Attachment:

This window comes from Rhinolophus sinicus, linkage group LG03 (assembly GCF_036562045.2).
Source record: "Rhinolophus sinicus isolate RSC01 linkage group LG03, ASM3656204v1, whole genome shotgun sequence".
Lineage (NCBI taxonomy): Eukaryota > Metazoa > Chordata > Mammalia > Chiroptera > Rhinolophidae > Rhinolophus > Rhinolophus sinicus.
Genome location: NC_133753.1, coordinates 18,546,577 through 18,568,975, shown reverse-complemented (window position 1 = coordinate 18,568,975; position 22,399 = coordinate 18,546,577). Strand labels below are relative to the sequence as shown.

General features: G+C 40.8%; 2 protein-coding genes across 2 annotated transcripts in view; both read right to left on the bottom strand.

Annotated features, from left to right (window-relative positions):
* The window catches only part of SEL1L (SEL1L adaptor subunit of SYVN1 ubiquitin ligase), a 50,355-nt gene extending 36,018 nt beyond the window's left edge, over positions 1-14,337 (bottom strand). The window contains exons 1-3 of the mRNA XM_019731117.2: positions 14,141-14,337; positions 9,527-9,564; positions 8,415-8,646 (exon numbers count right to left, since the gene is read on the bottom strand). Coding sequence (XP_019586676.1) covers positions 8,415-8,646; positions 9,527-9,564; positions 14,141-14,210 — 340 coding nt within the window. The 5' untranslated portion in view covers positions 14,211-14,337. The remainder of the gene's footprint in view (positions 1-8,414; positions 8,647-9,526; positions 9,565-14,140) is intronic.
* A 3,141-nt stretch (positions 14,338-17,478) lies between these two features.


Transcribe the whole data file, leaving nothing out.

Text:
This window comes from Rhinolophus sinicus, linkage group LG03 (assembly GCF_036562045.2).
Source record: "Rhinolophus sinicus isolate RSC01 linkage group LG03, ASM3656204v1, whole genome shotgun sequence".
Lineage (NCBI taxonomy): Eukaryota > Metazoa > Chordata > Mammalia > Chiroptera > Rhinolophidae > Rhinolophus > Rhinolophus sinicus.
Genome location: NC_133753.1, coordinates 18,546,577 through 18,568,975, shown reverse-complemented (window position 1 = coordinate 18,568,975; position 22,399 = coordinate 18,546,577). Strand labels below are relative to the sequence as shown.

General features: G+C 40.8%; 2 protein-coding genes across 2 annotated transcripts in view; both read right to left on the bottom strand.

Annotated features, from left to right (window-relative positions):
* The window catches only part of SEL1L (SEL1L adaptor subunit of SYVN1 ubiquitin ligase), a 50,355-nt gene extending 36,018 nt beyond the window's left edge, over positions 1-14,337 (bottom strand). The window contains exons 1-3 of the mRNA XM_019731117.2: positions 14,141-14,337; positions 9,527-9,564; positions 8,415-8,646 (exon numbers count right to left, since the gene is read on the bottom strand). Coding sequence (XP_019586676.1) covers positions 8,415-8,646; positions 9,527-9,564; positions 14,141-14,210 — 340 coding nt within the window. The 5' untranslated portion in view covers positions 14,211-14,337. The remainder of the gene's footprint in view (positions 1-8,414; positions 8,647-9,526; positions 9,565-14,140) is intronic.
* A 3,141-nt stretch (positions 14,338-17,478) lies between these two features.